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Commerce Secretary Touts Power Of Small Businesses In Idea Village Visit

The Idea Village

Penny Pritzker, the newly appointed Secretary of Commerce, dropped in on meetings with small business owners at the Idea Village as part of a countrywide listening tour.

Pritzker also brought a big check with her — money destined to help the entrepreneurs the Idea Village serves.

Entrepreneurs like Scott Wolfe, who has developed software to help construction companies get paid by their clients, a perennial problem in one of the nation’s largest industries.

“Ultimately, we help our customers get paid,” Wolfe told Pritzker. “Getting paid in construction is tough.”

If Wolfe’s company succeeds, he’ll not only create a good business for himself, his employees, and all of the construction companies who use his company’s software, he’ll also strengthen the economy all around. Lots of money flows from construction.

Secretary Pritzker, whose business background is in real estate, hospitality, senior living and financial services, offered advice to Wolfe, and then went next door to meet another entrepreneur: Webster Pierce, from Cut Off, La. Pierce pointed to a picture behind him: a place where he used to hunt deer and rabbit. It was a picture of open water —acres and acres of land taken by erosion.

“It’s like a piranha,” Pierce said. “It’s the he little waves, it’s not the hurricane. It’s the fronts that comes in, the small waves. Because of the texture of the land, it just grabs and pulls away at it, one wave at a time, and it keeps washing away. And, unless we do something for ourselves, shame on us if we can and we don’t.”

Pierce once worked for the levee district, and now he’s invented a device called the Wave Robber, which stops erosion and rebuilds land by trapping sediment. Pierce already has a patent, and on the day he met Secretary Pritzker he was working with a licensing expert at Idea Village. The nonprofit’s mission is to identify, support and retain entrepreneurial talent in New Orleans.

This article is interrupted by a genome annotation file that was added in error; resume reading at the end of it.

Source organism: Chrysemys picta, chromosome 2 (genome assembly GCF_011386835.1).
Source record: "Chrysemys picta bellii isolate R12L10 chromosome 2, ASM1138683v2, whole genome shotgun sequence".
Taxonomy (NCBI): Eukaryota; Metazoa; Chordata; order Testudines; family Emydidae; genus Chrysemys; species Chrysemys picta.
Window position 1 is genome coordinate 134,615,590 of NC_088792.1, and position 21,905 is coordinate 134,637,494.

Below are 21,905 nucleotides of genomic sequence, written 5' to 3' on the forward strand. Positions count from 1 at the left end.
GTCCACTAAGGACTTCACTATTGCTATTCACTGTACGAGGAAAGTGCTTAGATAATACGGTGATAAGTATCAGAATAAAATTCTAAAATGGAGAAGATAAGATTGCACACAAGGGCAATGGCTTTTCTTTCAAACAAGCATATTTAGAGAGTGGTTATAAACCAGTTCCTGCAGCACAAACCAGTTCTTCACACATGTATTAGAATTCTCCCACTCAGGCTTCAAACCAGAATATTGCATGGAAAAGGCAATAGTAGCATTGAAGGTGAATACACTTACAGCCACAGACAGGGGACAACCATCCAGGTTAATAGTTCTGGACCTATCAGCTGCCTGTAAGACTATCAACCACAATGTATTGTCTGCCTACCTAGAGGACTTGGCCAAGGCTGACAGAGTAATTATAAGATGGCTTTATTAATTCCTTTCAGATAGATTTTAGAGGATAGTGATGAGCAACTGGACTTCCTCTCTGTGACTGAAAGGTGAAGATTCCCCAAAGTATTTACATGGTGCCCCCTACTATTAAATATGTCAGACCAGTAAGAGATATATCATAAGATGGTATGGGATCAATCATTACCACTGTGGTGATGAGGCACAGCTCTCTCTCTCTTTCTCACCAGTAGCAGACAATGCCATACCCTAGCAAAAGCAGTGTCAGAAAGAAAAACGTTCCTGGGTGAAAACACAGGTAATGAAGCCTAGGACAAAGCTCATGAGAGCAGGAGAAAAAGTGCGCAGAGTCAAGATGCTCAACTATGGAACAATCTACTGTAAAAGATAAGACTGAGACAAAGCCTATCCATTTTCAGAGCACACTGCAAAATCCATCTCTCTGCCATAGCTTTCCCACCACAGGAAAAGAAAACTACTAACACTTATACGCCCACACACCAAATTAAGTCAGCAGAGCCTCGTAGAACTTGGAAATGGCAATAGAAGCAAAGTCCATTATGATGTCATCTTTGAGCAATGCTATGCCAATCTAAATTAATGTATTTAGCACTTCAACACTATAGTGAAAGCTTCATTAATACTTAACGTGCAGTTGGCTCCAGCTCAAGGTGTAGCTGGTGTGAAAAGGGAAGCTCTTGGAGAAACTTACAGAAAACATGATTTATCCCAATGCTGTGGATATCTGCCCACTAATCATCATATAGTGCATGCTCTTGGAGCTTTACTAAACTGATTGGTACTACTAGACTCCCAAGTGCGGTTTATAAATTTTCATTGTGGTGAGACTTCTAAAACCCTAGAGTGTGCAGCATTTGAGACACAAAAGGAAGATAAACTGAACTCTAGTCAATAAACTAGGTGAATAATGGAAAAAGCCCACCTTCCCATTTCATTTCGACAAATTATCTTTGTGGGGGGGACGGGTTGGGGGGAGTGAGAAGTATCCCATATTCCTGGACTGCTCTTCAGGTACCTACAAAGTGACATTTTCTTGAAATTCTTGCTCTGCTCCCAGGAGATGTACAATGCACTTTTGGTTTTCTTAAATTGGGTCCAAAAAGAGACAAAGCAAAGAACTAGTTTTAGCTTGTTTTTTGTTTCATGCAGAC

Pritzker says that small businesses like Pierce’s and Wolfe’s are essential to growth in any city, but they can’t make it on their own. They need a business environment that helps them.

“There are so many ideas out there, but you need an ecosystem that can help someone — an individual with an idea,” Pritzker said. “How do I go from that, all the way to actually a business that’s hiring great people and creating good jobs?”

It doesn’t just happen, she said. “It takes more than a lawyer, it takes more than a business plan, it takes more than a funder. It takes a whole effort. And that’s why Idea Village is such a terrific concept.”

So terrific that Pritzker announced a grant of $600,000 to Idea Village from the Economic Development Administration so they can keep doing more of what they’ve been doing: mentoring and consulting new entrepreneurs. Idea Village Co-founder Tim Williamson says his organization helps create a new generation of job creators.

“If you’re an entrepreneur, and you have an idea, you need everything: you need an accountant, you need a lawyer, you need a logo, you need someone to answer phones,” Williamson said. “So, entrepreneurs create jobs.”

Since its founding in 2000, Idea Village says it has helped more than 3,000 New Orleans businesses get off the ground — businesses who have collectively created more than 2,000 jobs.

Secretary Pritzker says small businesses can make a big dent in a city’s overall economic growth.

“We’re seeing it in Atlanta, we see it Nashville, we see it in other places that we’ve been supporting,” she said. “Each one has its own approach and its own leadership goals, but in essence, fundamentally the idea is the same. Which is: an idea to a business doesn’t just happen. It’s something that requires nurturing; it requires an ecosystem.

New Orleans’ ecosystem for business is complicated, though. While Ink Magazine recently dubbed us “America’s Coolest Startup City”, unemployment remains high, for some. According to the Greater New Orleans Community Data Center, 48% of African-American men don’t have jobs, or have given up looking for work.

Eve Abrams first fell in love with stories listening to her grandmother tell them; it’s been an addiction ever since.